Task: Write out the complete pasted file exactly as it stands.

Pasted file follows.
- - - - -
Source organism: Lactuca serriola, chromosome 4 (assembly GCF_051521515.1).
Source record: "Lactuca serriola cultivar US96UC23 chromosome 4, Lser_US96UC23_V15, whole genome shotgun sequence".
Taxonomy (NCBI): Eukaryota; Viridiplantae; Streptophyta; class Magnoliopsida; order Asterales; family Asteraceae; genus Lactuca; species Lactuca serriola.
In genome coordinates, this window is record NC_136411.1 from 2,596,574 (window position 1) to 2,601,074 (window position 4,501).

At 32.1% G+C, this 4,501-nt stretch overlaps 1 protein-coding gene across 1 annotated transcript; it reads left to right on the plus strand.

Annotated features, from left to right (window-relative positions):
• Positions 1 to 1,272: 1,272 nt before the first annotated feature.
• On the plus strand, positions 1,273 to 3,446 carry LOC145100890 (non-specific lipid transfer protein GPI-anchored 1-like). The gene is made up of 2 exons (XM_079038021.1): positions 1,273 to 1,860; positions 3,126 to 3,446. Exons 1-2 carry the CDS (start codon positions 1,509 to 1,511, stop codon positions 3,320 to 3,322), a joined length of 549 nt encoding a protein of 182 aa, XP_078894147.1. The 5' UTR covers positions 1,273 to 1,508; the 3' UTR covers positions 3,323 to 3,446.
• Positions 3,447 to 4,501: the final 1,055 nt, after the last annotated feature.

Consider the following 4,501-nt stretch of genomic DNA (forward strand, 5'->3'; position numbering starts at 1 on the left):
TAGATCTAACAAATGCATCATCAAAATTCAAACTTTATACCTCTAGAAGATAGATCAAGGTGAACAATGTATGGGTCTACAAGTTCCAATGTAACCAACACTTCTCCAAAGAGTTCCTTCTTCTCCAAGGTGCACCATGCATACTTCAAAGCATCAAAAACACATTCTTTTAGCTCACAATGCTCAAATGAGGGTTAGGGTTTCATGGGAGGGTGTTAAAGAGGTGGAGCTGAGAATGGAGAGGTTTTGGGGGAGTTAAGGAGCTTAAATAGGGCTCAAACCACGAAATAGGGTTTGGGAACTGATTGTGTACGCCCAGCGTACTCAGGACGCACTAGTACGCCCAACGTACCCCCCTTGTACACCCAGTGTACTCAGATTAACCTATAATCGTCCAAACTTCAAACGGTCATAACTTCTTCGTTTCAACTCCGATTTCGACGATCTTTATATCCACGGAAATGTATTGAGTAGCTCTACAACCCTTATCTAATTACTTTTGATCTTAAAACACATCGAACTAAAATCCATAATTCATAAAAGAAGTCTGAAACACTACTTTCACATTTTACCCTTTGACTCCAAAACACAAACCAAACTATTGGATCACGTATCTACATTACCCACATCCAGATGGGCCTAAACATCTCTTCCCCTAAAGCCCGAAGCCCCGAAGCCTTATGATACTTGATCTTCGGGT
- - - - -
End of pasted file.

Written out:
Source organism: Lactuca serriola, chromosome 4 (assembly GCF_051521515.1).
Source record: "Lactuca serriola cultivar US96UC23 chromosome 4, Lser_US96UC23_V15, whole genome shotgun sequence".
Taxonomy (NCBI): Eukaryota; Viridiplantae; Streptophyta; class Magnoliopsida; order Asterales; family Asteraceae; genus Lactuca; species Lactuca serriola.
In genome coordinates, this window is record NC_136411.1 from 2,596,574 (window position 1) to 2,601,074 (window position 4,501).

At 32.1% G+C, this 4,501-nt stretch overlaps 1 protein-coding gene across 1 annotated transcript; it reads left to right on the plus strand.

Annotated features, from left to right (window-relative positions):
• Positions 1 to 1,272: 1,272 nt before the first annotated feature.
• On the plus strand, positions 1,273 to 3,446 carry LOC145100890 (non-specific lipid transfer protein GPI-anchored 1-like). The gene is made up of 2 exons (XM_079038021.1): positions 1,273 to 1,860; positions 3,126 to 3,446. Exons 1-2 carry the CDS (start codon positions 1,509 to 1,511, stop codon positions 3,320 to 3,322), a joined length of 549 nt encoding a protein of 182 aa, XP_078894147.1. The 5' UTR covers positions 1,273 to 1,508; the 3' UTR covers positions 3,323 to 3,446.
• Positions 3,447 to 4,501: the final 1,055 nt, after the last annotated feature.

Consider the following 4,501-nt stretch of genomic DNA (forward strand, 5'->3'; position numbering starts at 1 on the left):
TAGATCTAACAAATGCATCATCAAAATTCAAACTTTATACCTCTAGAAGATAGATCAAGGTGAACAATGTATGGGTCTACAAGTTCCAATGTAACCAACACTTCTCCAAAGAGTTCCTTCTTCTCCAAGGTGCACCATGCATACTTCAAAGCATCAAAAACACATTCTTTTAGCTCACAATGCTCAAATGAGGGTTAGGGTTTCATGGGAGGGTGTTAAAGAGGTGGAGCTGAGAATGGAGAGGTTTTGGGGGAGTTAAGGAGCTTAAATAGGGCTCAAACCACGAAATAGGGTTTGGGAACTGATTGTGTACGCCCAGCGTACTCAGGACGCACTAGTACGCCCAACGTACCCCCCTTGTACACCCAGTGTACTCAGATTAACCTATAATCGTCCAAACTTCAAACGGTCATAACTTCTTCGTTTCAACTCCGATTTCGACGATCTTTATATCCACGGAAATGTATTGAGTAGCTCTACAACCCTTATCTAATTACTTTTGATCTTAAAACACATCGAACTAAAATCCATAATTCATAAAAGAAGTCTGAAACACTACTTTCACATTTTACCCTTTGACTCCAAAACACAAACCAAACTATTGGATCACGTATCTACATTACCCACATCCAGATGGGCCTAAACATCTCTTCCCCTAAAGCCCGAAGCCCCGAAGCCTTATGATACTTGATCTTCGGGT